(CN) – The European Commission exceeded its powers by imposing a greenhouse gas emissions ceiling on Poland and Estonia, the union’s high court ruled.
Under the 2003 Emissions Trading Directive, which established a scheme for greenhouse gas emission allowance trading between member states, each country develops a five-year national allocation plan for the total quantity of allowances that it intends to allocate for that period. After taking comments from the public, each state publishes its plan to the commission, which may reject all or parts of the plan. Member states are only allowed to allocate the greenhouse gas allowances after the commission accepts their plans.
In 2007, the commission rejected the 2008-12 plans of Poland and Estonia, finding them incompatible with the directive. The commission ordered Poland to reduce its emissions allowances by 26.7 percent and Estonia by 47.8 percent. This amounted to a CO2 reduction of 76 million tons for Poland and nearly 12 million tons for Estonia. The countries sued the Commission, supported by Hungary, Lithuania and Slovakia, seeking an annulment of the order.
In 2009 the EU’s General Court overturned the commission’s decision, saying that the commission had exceeded its powers. The court found that the commission failed to state its objections with Poland’s plan, and it failed to comply with the principle of sound administration for Estonia. The commission appealed both decisions with the Court of Justice in Luxembourg.
In denying those appeals Thursday, the court said that the directive does not lay down a particular method for drawing up an allocation plan or fix the total quantity of greenhouse gas emission allowances to be allocated.
“Indeed on the contrary, it expressly provides that the member states must lay down the total quantity of allowances to be allocated taking into account, inter alia, the national energy policy and the national climate change program,” the court said in a statement.
This gives member states a margin for maneuver in applying the directive to national policies, and in choosing measures they consider most appropriate in achieving the directive’s objective, the court said.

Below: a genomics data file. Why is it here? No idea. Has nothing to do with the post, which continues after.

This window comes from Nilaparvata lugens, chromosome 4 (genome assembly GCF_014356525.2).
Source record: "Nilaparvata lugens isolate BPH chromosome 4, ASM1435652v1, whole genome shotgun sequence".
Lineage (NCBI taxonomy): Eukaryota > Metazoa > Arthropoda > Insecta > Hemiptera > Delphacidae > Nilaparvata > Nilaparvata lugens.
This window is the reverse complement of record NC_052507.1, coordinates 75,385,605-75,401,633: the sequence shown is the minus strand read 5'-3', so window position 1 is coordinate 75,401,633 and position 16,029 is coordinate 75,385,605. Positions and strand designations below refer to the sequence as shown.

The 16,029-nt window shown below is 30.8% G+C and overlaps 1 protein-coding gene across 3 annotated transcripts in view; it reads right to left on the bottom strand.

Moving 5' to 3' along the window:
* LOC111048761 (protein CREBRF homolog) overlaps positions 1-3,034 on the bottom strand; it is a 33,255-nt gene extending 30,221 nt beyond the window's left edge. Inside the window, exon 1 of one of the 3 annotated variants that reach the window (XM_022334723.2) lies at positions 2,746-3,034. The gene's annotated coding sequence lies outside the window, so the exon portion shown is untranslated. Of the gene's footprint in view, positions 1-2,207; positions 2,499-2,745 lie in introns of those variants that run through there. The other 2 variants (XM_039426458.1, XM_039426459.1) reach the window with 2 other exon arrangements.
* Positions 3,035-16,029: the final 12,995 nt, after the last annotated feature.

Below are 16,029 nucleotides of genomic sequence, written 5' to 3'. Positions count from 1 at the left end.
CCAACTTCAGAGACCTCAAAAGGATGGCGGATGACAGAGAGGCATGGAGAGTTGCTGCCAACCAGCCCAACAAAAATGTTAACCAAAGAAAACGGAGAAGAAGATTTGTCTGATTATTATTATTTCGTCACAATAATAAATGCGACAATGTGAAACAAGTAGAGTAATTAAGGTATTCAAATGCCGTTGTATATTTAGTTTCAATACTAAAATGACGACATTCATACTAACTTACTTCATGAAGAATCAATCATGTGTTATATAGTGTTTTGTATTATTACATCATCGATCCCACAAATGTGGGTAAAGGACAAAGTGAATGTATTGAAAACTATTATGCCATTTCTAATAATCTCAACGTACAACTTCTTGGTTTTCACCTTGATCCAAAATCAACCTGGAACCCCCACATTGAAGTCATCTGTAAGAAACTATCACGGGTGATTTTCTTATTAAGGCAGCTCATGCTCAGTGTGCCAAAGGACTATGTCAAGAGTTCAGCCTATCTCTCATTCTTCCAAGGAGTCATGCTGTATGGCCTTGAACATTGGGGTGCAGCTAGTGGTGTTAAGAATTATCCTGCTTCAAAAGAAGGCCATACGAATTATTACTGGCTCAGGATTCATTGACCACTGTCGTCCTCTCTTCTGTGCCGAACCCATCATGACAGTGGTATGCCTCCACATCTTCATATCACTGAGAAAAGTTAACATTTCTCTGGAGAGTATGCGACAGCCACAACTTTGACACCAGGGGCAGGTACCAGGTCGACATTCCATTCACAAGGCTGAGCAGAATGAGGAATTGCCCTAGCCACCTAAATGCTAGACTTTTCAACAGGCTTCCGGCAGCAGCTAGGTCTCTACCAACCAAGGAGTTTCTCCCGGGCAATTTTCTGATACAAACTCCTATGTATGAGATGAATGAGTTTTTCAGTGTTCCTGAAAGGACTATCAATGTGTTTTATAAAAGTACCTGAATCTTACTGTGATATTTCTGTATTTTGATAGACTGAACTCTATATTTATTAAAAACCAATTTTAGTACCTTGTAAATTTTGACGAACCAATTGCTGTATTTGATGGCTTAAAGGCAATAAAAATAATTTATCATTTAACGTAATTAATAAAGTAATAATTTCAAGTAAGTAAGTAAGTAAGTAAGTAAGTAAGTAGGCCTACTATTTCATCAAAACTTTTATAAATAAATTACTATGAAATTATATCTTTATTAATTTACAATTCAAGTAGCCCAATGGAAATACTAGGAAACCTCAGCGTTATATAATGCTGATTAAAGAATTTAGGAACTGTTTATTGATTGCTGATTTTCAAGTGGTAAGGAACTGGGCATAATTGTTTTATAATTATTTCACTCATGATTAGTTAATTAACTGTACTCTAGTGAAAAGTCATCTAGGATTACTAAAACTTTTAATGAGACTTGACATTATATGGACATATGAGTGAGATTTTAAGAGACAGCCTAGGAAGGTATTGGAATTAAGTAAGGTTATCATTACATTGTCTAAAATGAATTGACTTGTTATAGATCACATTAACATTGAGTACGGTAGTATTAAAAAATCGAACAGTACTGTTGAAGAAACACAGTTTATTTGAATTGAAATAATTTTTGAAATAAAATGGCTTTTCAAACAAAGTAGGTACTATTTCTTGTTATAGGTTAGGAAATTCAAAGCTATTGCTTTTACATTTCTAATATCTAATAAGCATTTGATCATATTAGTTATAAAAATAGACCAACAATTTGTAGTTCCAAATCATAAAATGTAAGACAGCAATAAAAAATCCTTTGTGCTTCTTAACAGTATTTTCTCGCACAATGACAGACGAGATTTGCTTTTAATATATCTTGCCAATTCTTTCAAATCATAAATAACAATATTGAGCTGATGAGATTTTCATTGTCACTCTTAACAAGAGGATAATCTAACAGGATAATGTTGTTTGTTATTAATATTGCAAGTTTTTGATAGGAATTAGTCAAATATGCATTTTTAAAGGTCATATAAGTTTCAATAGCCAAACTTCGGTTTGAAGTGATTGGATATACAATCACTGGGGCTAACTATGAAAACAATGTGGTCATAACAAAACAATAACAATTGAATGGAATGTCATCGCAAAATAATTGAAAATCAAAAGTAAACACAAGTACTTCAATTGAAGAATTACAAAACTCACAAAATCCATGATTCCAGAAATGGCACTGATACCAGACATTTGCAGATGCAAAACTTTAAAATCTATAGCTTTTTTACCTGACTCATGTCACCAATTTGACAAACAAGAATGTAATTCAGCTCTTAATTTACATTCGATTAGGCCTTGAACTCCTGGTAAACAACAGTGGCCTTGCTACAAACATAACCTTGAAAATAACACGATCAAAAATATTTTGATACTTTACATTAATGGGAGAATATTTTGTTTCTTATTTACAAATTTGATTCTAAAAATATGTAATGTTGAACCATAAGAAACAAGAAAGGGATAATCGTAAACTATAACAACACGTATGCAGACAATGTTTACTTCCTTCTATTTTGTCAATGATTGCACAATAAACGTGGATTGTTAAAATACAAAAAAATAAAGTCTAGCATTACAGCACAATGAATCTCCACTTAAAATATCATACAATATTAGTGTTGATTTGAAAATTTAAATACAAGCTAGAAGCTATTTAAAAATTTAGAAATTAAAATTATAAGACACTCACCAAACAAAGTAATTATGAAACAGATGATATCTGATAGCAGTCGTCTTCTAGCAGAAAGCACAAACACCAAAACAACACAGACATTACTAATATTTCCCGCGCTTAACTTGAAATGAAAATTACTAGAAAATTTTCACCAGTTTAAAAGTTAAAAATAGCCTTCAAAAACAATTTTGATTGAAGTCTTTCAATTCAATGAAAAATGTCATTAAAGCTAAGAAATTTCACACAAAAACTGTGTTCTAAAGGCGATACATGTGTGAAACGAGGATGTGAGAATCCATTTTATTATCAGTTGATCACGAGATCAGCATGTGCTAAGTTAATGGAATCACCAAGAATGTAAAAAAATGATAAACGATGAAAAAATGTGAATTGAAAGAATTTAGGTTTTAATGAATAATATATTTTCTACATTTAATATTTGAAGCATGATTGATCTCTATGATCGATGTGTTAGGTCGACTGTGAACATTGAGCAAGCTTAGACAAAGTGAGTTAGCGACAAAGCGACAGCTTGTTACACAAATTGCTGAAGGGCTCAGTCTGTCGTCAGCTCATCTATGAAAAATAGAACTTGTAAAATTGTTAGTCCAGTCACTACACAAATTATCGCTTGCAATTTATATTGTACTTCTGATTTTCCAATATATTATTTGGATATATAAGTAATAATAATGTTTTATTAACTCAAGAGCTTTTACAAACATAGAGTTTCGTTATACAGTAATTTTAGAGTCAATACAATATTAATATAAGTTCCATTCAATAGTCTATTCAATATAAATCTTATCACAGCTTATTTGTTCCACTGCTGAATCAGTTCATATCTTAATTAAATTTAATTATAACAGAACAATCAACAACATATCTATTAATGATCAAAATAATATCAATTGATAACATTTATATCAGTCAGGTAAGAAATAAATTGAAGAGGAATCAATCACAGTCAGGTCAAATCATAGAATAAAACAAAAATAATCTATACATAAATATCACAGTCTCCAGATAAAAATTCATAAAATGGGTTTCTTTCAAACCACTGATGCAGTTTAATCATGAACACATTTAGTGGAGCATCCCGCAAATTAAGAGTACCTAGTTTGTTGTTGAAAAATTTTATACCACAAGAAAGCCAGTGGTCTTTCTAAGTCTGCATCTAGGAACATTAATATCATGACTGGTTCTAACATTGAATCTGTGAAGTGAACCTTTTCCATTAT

While the commission must ensure equal treatment between member states by diligently examining each country’s allocation plan, it must also respect any differences in choices between member states as an expression of the margin for maneuver, according to the decision.
The commission failed to show that, in the interest of procedural economy, it should have the right to fix the maximum quantity of greenhouse gas emissions allowances to be allocated.
“To hold that the commission may fix such a maximum quantity would be tantamount to conferring on that institution powers which lacked any legal basis,” the court said.
The EU Legislature, which alone has the power to amend the directive, did so to provide “for the introduction of a more harmonized scheme in order to better exploit the benefits of emission trading, to avoid distortions in the market and to facilitate the linking of the various emissions trading systems,” the court noted.
Since the provisions contested by Poland and Estonia are interlinked from the other provisions of the contested decisions, the General Court was right to annul the decisions in their entirety, the high court concluded.
The Court of Justice renders final judgment in EU cases when it does not refer the case back to the General Court. It issued separate opinions Thursday on Polandand Estonia.